Blenny Face!

Spinyhead Blenny Ned DeLoach BlennyWatcher.com

This is why they call them spinyheads!

Bonaire, September 2012 ~ This is why they are called spinyheads! I have been examining Ned’s photo of a Spinyhead Blenny (Acanthemblemaria spinosa) for the past 30 minutes – I cannot get over the detail. Even with a flat port, diopter and tripod, I have never been able to capture a close-up video portrait that would allow me to examine the cirri and spines on the fuzzy little heads of these 1-inch fish.

The amount and location of the cranial spines (the ones on top of their heads) and the form of the orbital cirri (the ones over their eyes) are important in visual identification. We blennywatchers use them to differentiate species in the genus Acanthemblemaria. Called tube blennies because they occupy abandoned worm tubes in both live and dead coral, they perch with just their heads showing. They are often found in shallow, surgy water and the fish geek in me wants to look at them in all their speckled, branched and spinescent glory on the steady screen of my laptop.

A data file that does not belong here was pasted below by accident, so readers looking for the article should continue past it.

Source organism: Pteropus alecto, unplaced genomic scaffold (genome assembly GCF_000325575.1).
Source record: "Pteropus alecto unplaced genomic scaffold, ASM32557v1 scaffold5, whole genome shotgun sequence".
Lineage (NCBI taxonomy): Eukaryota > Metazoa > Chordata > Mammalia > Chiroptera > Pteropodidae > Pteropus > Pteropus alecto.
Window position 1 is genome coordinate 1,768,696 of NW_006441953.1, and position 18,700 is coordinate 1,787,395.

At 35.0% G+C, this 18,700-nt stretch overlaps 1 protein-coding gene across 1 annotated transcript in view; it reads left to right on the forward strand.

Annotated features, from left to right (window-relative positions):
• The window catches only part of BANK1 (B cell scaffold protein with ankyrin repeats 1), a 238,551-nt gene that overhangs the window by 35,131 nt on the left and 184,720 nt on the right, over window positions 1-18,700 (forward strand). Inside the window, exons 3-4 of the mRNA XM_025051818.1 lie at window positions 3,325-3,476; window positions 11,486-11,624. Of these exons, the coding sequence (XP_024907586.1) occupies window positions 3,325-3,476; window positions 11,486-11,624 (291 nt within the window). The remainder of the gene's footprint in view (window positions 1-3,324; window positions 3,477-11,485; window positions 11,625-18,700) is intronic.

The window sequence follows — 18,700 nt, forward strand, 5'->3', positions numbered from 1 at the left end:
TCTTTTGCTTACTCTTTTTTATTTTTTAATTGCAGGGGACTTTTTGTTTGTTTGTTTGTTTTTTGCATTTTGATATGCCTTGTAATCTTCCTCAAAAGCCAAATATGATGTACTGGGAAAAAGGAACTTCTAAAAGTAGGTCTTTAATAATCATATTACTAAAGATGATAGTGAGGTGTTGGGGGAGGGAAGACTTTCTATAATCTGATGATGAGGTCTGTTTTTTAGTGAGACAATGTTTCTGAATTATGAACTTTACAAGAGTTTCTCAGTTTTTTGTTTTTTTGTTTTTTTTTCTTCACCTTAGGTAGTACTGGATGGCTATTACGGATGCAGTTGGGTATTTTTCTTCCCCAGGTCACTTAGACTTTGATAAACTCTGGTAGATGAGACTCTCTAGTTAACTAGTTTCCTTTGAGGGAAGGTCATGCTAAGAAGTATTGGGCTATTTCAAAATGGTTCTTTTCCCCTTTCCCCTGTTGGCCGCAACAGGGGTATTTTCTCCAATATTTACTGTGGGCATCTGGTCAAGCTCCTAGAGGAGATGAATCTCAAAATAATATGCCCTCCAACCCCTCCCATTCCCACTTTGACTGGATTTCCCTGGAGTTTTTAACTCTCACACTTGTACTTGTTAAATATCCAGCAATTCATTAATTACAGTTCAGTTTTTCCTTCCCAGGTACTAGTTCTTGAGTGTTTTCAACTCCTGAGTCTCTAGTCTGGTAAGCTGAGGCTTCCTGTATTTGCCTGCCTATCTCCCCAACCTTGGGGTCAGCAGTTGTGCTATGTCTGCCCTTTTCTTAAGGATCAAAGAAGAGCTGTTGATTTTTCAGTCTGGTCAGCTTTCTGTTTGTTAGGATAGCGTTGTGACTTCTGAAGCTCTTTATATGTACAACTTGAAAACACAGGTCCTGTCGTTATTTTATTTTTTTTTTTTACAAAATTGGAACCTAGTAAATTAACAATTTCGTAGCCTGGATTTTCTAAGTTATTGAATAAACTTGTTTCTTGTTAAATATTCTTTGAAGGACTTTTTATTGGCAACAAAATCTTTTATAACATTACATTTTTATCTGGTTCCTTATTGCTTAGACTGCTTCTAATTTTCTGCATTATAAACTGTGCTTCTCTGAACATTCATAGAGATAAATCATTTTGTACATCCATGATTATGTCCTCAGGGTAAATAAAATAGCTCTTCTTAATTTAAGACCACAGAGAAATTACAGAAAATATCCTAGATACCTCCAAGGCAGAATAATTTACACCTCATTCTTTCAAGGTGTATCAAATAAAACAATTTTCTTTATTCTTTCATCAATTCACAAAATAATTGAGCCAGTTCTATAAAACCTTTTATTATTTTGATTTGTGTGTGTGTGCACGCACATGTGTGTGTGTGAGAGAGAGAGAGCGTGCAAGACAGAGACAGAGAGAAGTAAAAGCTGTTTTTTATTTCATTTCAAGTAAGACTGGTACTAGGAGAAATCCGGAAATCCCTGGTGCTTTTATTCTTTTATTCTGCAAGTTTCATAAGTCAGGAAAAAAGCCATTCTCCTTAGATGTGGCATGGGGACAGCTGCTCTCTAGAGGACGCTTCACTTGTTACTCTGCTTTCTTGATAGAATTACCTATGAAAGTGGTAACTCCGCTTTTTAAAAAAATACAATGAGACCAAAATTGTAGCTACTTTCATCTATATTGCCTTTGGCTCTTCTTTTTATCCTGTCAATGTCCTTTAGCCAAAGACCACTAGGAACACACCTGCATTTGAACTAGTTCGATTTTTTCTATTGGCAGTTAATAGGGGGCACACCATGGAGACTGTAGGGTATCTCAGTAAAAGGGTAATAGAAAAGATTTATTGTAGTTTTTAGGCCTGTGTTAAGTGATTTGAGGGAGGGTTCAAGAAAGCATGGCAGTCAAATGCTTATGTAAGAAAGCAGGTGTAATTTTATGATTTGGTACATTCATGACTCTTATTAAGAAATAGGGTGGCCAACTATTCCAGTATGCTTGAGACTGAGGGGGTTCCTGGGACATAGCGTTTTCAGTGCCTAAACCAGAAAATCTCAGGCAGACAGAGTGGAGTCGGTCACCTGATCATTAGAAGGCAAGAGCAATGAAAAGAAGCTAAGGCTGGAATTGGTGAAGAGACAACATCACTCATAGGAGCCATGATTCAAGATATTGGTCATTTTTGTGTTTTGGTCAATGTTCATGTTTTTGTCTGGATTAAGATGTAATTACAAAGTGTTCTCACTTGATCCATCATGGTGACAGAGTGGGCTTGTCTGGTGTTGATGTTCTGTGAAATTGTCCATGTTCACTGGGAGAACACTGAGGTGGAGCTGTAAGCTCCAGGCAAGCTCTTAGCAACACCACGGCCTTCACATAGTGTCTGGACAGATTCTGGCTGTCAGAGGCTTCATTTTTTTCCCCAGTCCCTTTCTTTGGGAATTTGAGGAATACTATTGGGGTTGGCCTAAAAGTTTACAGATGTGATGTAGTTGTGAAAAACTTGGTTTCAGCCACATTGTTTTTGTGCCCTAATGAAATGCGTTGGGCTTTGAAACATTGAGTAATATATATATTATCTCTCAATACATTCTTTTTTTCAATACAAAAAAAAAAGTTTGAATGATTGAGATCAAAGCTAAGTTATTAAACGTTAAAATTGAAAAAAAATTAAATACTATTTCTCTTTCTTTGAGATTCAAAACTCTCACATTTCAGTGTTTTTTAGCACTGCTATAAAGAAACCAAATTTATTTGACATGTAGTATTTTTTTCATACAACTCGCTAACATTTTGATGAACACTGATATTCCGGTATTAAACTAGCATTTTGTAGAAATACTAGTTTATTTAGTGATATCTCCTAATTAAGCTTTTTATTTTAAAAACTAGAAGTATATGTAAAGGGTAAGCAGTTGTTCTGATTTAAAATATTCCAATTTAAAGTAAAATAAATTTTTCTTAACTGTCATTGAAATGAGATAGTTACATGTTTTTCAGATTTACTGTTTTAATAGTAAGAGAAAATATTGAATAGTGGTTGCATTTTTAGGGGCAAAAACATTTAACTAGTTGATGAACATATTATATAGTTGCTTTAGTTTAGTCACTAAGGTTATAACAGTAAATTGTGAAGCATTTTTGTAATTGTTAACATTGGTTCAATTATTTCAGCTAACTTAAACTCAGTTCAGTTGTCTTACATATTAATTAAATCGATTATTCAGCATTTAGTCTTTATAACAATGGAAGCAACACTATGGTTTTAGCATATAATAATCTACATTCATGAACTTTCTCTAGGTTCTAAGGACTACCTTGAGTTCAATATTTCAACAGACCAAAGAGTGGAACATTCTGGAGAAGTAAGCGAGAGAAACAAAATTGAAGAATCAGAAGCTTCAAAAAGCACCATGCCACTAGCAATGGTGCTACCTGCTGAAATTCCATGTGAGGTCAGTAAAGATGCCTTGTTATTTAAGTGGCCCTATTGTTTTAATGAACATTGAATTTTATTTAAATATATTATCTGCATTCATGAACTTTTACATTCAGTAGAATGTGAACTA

Here in Bonaire, where we are spending the month, Spinyheads are the most commonly sighted tube blennies. They have spindly cirri above their eyes with a few branches and their eyes are usually yellow or green. I love this photo – you can even see the vomerine teeth – the patch of teeth located in the roof of the mouth. Click on this image below to see what I am talking about:

Spinyhead Blenny Portrait Ned DeLoach Blennywatcher.com

Spinyhead Blenny, Acanthemblemaria spinosa: click on photo to enlarge

Medusa BlenniesAcanthemblemaria medusa, are a little more difficult to find. They prefer really shallow areas but where we find one, we usually find a colony. I have found 6 to 10 on the same rock for at least the past five years – so close to shore that I can direct people to them from the dock. The speckled iris is one of the visual identification clues for the Medusa Blenny. Their cirri are deeply branched and the papillae on their head spines are fleshy and dense. They are unmistakably different from the Spinyhead Blenny:

Medusa Blenny Ned DeLoach BlennyWatcher.com

Medusa Blenny, Acanthemblemaria medusa: click on photo to enlarge

Many thanks to our friend, Dr. Bill Smith-Vaniz, for patiently answering my many blenny questions. One of his especially informative blenny papers is available online (on one of the journals that charges a small fee): Atlantic Fishes of the Genus Acanthemblemaria, with Description of Three New Species and Comments on Pacific Species (Clinidae: Chaenopsinae) by William Smith-Vaniz and Francisco Palacio.

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